Trouble ahead or back to normal? What to make of the law firm profits report

(Reuters) – Sometimes there’s nowhere to go but down.

The nation’s biggest law firms hit stratospheric levels of revenue and profits in 2021, but a new report by the Thomson Reuters Institute indicates 2022 will likely be a return to earth.

My question for legal consultants: How worried should firms be about a crash landing?

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The institute on Monday released its latest Law Firm Financial Index (formerly known as the Peer Monitor Index), which is based on real-time data drawn from major law firms. The Thomson Reuters Institute is part of the same parent company as Reuters.

The report, as my colleague Karen Sloan noted, analyzes quarter-over-quarter changes in rates, demand, productivity, expenses and other factors that influence law firm profitability, crunching the numbers to come up with a composite score.

The latest results are striking – but not in a good way. The first three months of 2022 extend what’s now a three-consecutive-quarter decline. According to the report, the Q1 composite score of 46 is the lowest it’s been since the third quarter of 2009.

For longtime legal chroniclers like me, 2009 is a scary point of reference. More than 3,000 lawyers lost their jobs that year as dozens of elite firms imposed far-reaching layoffs. Bonuses across the Am Law 200 were slashed and incoming associates had job offers rescinded.

Is that where we’re headed now?

Unlikely, legal consultants told me. As Hildebrandt Consulting Chairman Brad Hildebrandt said, “This report is being turned into a little too much gloom and doom.”

Last year’s record-setting revenue and profits “were an aberration that is probably not going to be repeated — though it could be at some firms,” said Hildebrandt. Instead, he sees the latest numbers as heralding a “return to a more traditional growth pattern.”

Still, there are reasons for caution.

The index showed that rising expenses are eating away at profitability. In part, said consultant Lisa Smith, who heads the Washington, D.C., office of Fairfax Associates, that’s because the 2022 numbers are being compared with the first quarter of 2021, when everyone was working from home on the cheap.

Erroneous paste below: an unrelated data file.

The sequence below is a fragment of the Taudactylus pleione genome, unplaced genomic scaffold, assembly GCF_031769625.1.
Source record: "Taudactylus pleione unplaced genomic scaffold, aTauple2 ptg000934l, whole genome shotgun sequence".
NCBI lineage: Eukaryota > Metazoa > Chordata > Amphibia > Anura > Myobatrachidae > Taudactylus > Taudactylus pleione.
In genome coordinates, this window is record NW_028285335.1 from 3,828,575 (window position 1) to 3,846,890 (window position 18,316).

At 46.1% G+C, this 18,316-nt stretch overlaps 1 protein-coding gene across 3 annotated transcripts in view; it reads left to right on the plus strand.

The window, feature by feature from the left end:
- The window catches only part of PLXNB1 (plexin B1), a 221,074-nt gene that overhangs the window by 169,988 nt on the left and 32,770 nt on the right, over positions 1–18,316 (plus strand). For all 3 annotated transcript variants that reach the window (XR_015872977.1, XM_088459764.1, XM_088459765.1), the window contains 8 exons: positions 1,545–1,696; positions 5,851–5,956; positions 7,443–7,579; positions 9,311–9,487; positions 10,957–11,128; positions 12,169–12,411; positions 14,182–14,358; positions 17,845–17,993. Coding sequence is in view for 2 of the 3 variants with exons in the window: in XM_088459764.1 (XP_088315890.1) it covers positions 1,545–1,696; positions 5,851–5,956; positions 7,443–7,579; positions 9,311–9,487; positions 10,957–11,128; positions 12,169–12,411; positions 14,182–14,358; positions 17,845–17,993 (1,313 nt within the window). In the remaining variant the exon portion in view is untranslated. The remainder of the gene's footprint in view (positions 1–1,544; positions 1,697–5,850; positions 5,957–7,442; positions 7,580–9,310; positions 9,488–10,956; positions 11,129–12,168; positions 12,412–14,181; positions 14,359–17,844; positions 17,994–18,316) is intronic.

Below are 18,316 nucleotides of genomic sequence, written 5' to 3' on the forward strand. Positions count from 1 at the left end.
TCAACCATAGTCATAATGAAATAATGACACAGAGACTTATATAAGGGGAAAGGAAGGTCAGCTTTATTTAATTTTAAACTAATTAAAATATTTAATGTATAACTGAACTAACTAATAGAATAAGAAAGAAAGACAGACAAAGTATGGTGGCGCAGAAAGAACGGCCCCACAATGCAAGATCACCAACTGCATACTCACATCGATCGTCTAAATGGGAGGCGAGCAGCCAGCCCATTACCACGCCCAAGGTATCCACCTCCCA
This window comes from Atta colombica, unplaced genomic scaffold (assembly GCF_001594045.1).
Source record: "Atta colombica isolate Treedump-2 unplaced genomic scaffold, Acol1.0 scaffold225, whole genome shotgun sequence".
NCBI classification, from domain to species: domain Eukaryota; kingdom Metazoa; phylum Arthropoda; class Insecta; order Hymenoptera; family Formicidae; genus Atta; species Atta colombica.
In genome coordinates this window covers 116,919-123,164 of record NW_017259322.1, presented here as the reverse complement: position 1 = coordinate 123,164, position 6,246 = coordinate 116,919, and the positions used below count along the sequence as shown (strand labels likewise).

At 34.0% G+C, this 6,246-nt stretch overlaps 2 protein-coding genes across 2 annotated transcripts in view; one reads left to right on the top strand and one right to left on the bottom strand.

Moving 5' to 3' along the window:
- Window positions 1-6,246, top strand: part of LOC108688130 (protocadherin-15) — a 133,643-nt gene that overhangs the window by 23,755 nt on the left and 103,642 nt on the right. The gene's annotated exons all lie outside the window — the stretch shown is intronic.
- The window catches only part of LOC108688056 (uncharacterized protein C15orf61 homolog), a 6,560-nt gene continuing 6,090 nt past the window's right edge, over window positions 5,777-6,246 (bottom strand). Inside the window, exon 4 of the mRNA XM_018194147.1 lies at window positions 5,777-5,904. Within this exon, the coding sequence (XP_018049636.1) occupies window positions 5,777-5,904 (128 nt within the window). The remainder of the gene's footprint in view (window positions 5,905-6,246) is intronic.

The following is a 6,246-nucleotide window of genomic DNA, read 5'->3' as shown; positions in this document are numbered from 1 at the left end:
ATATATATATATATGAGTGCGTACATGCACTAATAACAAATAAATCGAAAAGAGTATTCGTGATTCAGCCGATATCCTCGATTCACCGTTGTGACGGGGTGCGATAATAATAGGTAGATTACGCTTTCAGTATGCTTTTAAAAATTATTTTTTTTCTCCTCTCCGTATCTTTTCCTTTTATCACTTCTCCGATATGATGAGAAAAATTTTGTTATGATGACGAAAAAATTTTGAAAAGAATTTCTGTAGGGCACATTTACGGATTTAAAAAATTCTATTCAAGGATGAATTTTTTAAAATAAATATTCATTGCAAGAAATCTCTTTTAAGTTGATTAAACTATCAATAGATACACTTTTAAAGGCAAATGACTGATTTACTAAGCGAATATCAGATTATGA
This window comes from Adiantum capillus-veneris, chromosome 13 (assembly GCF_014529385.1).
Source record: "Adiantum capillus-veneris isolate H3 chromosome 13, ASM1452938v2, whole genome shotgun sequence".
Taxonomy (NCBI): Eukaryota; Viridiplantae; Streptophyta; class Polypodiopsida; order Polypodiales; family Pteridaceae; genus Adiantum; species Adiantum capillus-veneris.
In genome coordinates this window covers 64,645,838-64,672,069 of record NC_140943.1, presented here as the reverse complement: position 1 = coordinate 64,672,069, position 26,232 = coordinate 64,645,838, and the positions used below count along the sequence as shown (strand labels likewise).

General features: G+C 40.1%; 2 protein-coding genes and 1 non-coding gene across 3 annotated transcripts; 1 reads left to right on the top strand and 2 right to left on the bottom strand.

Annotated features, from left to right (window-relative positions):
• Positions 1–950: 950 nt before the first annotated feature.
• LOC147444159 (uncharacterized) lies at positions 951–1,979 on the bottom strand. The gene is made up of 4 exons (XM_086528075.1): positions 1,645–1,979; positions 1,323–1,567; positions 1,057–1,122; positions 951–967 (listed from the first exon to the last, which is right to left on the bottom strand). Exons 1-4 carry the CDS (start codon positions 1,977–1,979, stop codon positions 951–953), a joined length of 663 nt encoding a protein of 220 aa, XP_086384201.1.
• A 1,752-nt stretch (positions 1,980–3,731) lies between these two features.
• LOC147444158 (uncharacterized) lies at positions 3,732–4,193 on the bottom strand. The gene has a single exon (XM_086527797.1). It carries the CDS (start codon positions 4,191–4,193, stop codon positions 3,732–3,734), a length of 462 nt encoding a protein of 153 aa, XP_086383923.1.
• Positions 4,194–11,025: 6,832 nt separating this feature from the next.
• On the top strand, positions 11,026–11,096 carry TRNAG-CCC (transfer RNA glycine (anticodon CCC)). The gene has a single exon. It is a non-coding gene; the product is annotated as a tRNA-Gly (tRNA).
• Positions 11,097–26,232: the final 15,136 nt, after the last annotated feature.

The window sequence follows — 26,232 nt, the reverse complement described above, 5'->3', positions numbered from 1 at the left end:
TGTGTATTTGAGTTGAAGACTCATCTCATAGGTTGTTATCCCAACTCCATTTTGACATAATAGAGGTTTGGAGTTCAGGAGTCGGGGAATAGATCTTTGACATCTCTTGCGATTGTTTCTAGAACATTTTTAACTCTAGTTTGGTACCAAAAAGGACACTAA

Recruiting, office expenses, marketing and business development were all low last year but have since rebounded — and then some.

A spike in associate salaries is also a major factor, with the going rate for first years at top firms hitting $215,000 not counting bonuses, which can add $20,000 or more.

According to the report, associate compensation year-over-year has jumped 17% at Am Law 100 firms.

(For some real-world context, federal district court judges currently make $223,400 — just 4% more than the Big Law base salary for brand-new lawyers– which strikes me as unseemly, but I digress.)

Smith noted that there has “been some softening of demand,” in certain practice areas. “But keep in mind it’s from an incredibly high prior level,” she added.

Notably, the report found M&A in the first quarter was down 5.7%. “That’s certainly a driver of work,” Smith said, but also pointed out that the fall-off mainly affects a select subset of firms that get the lion’s share of that business.

Overall, however, demand was up 2.7%, fueled by an uptick in litigation, corporate, real estate and labor and employment work.

That’s certainly an encouraging sign for most firms. Still, it’s easy to see potential dark clouds ahead with inflation and interest rates on the rise, the stock market in bear territory and global uncertainty amidst the conflict in Ukraine and ongoing pandemic.

“I don’t know where we’re headed, but it’s probably not in a good direction,” Indiana University Maurer School of Law professor William Henderson, who studies the legal profession, told me.

Henderson also believes firms learned some hard lessons from the widespread associate layoffs of 2008-2009. “When the market rebounded, they had big holes in their talent,” he said. Trying to fill those gaps was difficult, he said, adding that he’s heard firm leaders pledge they “won’t make the same mistakes as 2008.”

In the meantime, Zeughauser Group consultant Kent Zimmermann suggests firms brace themselves for turbulence — and make proactive cuts now.

The strongest firms “going into a down economy tend to be the strongest coming out the other side,” Zimmermann said in an email.

In practical terms, that means firms should move now to shed people, practices and offices that lose money or otherwise chronically underperform.

After years of highly unusual revenue and profitability spikes, Zimmermann added, there’s “nowhere to go but down for some firms.”

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